Opioid abuse crisis takes heavy toll on U.S. veterans




  • In US
  • 2017-11-10 11:09:51Z
  • By By Barbara Goldberg
 

By Barbara Goldberg

NEW YORK (Reuters) - Opioid drug abuse has killed more Americans than the Iraq, Afghanistan and Vietnam wars combined, and U.S. veterans and advocates this Veteran's Day are focusing on how to help victims of the crisis.

Veterans are twice as likely as non-veterans to die from accidental overdoses of the highly addictive painkillers, a rate that reflects high levels of chronic pain among vets, particularly those who served in the wars in Iraq and Afghanistan, according to federal data.

U.S. government and healthcare officials have been struggling to stem the epidemic of overdoses, which killed more than 64,000 Americans in the 12 months ending last January alone, a 21 percent increase over the previous year, according to the Centers for Disease Control. About 65,000 Americans died in Vietnam, Iraq and Afghanistan.

President Donald Trump named opioids a national public health emergency and a White House commission last week recommended establishing a nationwide system of drug courts and easier access to alternatives to opioids for people in pain.

"Our veterans deserve better than polished sound bites and empty promises," said former Democratic Congressman Patrick Kennedy, a recovering addict and a member of the president's opioid commission.

Kennedy said in an e-mail that more funding was needed for treatment facilities and medical professionals to help tackle the problem.

One effort to address the issue has stalled in Congress - the proposed Veterans Overmedication Prevention Act, sponsored by Senator John McCain. That measure is aimed at researching ways to help Veterans Administration doctors rely less on opioids in treating chronic pain.

"The Veterans Administration needs to understand whether overmedication of drugs, such as opioid pain-killers, is a contributing factor in suicide-related deaths," McCain, one of the nation's most visible veterans, said in an e-mail on Thursday. He noted that 20 veterans take their lives each day, a suicide rate 21 percent higher than for other U.S. adults.

The VA system has stepped up its efforts to address the crisis, having treated some 68,000 veterans for opioid addiction since March, said Department of Veterans Affairs spokesman Curtis Cashour.

The department's Louis Stokes VA Center in Cleveland has also begun testing alternative treatments, including acupuncture and yoga, to reduce use of and dependency on the drugs, the VA said.

A delay in naming a Trump administration "drug czar" to head the effort, however, has fueled doubts about immediate action on the opioid crisis. Last month the White House nominee, Representative Tom Marino, withdrew from consideration following a report he spearheaded a bill that hurt the government's ability to crack down on opioid makers.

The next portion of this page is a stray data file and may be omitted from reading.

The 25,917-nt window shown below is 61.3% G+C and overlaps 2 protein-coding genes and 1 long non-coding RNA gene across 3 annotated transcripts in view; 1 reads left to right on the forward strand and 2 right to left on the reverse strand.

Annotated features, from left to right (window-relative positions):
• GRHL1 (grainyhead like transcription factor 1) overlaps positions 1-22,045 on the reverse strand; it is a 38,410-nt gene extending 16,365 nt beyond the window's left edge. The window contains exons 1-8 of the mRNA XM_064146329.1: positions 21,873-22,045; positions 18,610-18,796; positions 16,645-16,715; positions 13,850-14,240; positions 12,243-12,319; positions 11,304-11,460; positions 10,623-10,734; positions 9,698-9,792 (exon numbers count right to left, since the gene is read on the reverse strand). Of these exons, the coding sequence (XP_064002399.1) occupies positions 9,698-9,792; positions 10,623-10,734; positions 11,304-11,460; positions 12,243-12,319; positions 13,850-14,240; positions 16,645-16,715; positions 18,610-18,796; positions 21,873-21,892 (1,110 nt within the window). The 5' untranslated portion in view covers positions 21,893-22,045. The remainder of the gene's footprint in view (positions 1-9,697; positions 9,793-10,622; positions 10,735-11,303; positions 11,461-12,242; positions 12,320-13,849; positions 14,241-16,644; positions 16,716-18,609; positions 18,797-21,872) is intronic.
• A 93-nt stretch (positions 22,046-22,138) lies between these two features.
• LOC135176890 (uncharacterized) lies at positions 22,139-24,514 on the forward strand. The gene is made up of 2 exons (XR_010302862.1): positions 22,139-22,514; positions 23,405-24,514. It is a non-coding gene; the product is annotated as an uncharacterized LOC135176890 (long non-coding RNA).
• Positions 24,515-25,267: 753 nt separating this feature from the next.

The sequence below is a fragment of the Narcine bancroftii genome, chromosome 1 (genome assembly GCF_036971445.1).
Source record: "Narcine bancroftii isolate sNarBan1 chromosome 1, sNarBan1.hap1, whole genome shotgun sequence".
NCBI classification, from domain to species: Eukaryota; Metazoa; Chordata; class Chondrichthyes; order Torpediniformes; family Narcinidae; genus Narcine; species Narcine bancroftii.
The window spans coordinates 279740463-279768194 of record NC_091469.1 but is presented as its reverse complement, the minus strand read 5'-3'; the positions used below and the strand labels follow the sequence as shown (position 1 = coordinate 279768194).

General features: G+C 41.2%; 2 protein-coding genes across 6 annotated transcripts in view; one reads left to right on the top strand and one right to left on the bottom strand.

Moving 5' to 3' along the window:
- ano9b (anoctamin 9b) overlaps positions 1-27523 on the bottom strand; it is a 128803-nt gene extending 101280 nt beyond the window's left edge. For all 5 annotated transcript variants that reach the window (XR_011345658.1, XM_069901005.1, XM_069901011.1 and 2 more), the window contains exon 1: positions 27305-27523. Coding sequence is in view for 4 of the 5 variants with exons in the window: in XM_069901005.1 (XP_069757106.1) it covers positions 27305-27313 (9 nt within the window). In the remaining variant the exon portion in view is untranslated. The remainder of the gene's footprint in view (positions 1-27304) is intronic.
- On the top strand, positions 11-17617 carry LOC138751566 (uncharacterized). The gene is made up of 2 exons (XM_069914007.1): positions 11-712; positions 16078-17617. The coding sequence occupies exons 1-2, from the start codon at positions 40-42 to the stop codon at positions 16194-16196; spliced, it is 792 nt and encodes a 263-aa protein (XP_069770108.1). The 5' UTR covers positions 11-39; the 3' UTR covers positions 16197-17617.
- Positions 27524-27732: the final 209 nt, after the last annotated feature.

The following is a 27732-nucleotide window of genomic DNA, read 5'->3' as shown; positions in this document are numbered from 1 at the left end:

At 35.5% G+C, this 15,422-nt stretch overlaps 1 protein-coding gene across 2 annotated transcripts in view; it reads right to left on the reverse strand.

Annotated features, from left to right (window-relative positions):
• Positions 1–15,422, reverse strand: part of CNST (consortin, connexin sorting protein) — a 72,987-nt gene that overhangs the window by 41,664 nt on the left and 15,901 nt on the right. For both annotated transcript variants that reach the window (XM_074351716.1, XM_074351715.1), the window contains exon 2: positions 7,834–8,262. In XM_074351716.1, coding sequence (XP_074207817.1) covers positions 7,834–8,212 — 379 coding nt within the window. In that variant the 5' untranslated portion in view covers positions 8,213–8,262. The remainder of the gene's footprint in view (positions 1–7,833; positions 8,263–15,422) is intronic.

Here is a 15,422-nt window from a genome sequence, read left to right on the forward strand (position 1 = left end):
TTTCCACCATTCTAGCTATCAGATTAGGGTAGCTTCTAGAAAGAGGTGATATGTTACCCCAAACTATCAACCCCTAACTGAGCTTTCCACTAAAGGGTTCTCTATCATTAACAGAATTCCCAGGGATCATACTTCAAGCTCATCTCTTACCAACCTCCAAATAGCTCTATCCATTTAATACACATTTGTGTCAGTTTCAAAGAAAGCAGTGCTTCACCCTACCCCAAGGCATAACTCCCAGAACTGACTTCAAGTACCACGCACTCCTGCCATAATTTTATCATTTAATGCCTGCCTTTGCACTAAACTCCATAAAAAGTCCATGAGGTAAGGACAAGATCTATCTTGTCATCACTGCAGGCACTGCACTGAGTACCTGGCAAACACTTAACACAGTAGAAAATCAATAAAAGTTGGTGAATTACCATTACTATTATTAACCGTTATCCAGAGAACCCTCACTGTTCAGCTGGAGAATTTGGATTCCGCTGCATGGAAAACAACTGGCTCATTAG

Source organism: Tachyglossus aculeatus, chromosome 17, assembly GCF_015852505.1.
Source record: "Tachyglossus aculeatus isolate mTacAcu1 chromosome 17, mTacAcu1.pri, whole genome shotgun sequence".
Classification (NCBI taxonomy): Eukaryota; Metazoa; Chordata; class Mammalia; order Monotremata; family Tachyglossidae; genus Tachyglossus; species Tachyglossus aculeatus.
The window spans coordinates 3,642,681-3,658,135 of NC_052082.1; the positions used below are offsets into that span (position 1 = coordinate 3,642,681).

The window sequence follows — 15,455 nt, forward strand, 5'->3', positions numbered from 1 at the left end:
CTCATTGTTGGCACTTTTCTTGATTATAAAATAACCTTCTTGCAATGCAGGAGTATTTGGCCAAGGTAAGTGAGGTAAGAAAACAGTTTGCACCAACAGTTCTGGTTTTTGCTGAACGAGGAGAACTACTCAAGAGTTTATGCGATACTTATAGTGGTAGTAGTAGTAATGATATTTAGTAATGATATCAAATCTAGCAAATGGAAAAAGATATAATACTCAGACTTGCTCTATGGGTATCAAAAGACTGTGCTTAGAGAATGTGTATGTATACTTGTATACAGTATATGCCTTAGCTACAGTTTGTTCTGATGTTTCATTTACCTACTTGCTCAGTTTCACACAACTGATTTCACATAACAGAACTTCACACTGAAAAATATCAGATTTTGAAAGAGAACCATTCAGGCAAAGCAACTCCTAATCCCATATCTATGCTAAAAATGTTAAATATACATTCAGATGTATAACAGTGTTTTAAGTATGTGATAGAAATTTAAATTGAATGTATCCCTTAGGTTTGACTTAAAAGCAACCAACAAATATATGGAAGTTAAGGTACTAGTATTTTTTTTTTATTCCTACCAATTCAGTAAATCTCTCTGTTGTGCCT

(Reporting by Barbara Goldberg; Editing by Dan Grebler)

COMMENTS

More Related News

The Latest: Sources say deal reached on tax overhaul
The Latest: Sources say deal reached on tax overhaul

WASHINGTON (AP) - The Latest on the Republican tax overhaul (all times local):

FBI agent removed from Russia probe called Trump an
FBI agent removed from Russia probe called Trump an 'idiot'

Two FBI officials who would later be assigned to the special counsel's investigation into Donald Trump's presidential campaign described him with insults like "idiot" and "loathsome human" ...

Democrat Jones wins U.S. Senate seat in Alabama in blow to Trump
Democrat Jones wins U.S. Senate seat in Alabama in blow to Trump
  • US
  • 2017-12-13 03:42:41Z

Democrat Doug Jones won a bitter fight for a U.S. Senate seat in deeply conservative Alabama on Tuesday, U.S. media projected, dealing a political blow to President Donald Trump in a race marked by accusations of sexual misconduct against Republican candidate Roy Moore. The stunning upset by Jones makes

U.S. not granting loan relief to defrauded students: inspector general
U.S. not granting loan relief to defrauded students: inspector general
  • US
  • 2017-12-11 22:47:56Z

The U.S. Education Department under President Donald Trump and Secretary Betsy DeVos has stopped cancelling the student-loan debt of people defrauded by failed for-profit schools and those borrowers face mounting interest and other burdens, its inspector general said on Monday. DeVos is seeking to redo the process for cancelling the debts of people who attended Corinthian Colleges, which collapsed in 2015 amid government investigations into its post-graduation rates, and other failed schools. In the final days of his administration, President Barack Obama approved rules speeding up the debt cancellations.

White House Slamming Media
White House Slamming Media's Mistakes Is Height Of Hypocrisy

WASHINGTON ― White House press secretary Sarah Huckabee Sanders lashed out at reporters on Monday in response to multiple high-profile corrections to news stories this month, falsely claiming that journalistic outlets do not regularly take responsibility for mistakes and intentionally publish inaccurate information.

Leave a Comment

Your email address will not be published. Required fields are marked with *

Cancel reply

Comments

Top News: US

facebook
Hit "Like"
Don't miss any important news
Thanks, you don't need to show me this anymore.